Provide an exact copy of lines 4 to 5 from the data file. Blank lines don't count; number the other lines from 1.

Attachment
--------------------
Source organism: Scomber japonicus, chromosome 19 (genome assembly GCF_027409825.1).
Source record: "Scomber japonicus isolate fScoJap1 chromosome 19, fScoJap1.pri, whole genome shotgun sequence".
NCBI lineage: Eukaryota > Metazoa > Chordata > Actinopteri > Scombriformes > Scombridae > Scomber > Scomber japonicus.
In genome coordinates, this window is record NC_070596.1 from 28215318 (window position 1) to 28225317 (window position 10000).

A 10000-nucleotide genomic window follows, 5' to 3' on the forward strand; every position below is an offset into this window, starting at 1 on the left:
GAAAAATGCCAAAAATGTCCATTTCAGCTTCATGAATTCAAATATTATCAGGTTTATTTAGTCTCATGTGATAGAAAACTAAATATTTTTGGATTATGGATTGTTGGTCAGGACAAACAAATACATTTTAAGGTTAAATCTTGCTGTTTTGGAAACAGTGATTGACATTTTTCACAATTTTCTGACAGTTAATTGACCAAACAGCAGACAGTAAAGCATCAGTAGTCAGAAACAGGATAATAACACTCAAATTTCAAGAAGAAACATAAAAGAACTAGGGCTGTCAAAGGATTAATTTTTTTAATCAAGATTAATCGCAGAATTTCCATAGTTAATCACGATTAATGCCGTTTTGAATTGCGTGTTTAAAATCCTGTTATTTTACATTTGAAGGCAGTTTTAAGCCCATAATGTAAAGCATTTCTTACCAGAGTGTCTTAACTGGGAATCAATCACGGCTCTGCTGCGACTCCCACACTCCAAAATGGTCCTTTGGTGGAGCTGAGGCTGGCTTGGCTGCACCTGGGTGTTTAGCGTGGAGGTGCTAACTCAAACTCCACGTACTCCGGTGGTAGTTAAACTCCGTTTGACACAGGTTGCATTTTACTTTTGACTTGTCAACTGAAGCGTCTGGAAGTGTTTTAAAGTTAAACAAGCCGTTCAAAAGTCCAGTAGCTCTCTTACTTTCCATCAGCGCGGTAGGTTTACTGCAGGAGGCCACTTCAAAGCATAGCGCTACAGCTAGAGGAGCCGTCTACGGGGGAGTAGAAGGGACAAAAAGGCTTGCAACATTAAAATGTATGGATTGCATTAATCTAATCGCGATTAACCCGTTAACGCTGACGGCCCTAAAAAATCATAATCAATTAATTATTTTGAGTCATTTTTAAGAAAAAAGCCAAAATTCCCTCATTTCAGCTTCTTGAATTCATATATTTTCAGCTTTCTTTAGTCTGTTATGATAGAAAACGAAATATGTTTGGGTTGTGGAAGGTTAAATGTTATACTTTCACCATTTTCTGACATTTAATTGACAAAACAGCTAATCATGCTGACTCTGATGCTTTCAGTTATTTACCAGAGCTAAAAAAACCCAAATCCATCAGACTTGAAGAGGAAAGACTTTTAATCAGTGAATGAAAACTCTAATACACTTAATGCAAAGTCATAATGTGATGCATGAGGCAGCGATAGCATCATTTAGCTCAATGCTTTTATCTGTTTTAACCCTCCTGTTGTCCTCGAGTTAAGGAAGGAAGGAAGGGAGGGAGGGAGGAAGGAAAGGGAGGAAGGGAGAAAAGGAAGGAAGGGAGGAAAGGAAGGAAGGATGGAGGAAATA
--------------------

In genome coordinates, this window is record NC_070596.1 from 28215318 (window position 1) to 28225317 (window position 10000).

A 10000-nucleotide genomic window follows, 5' to 3' on the forward strand; every position below is an offset into this window, starting at 1 on the left: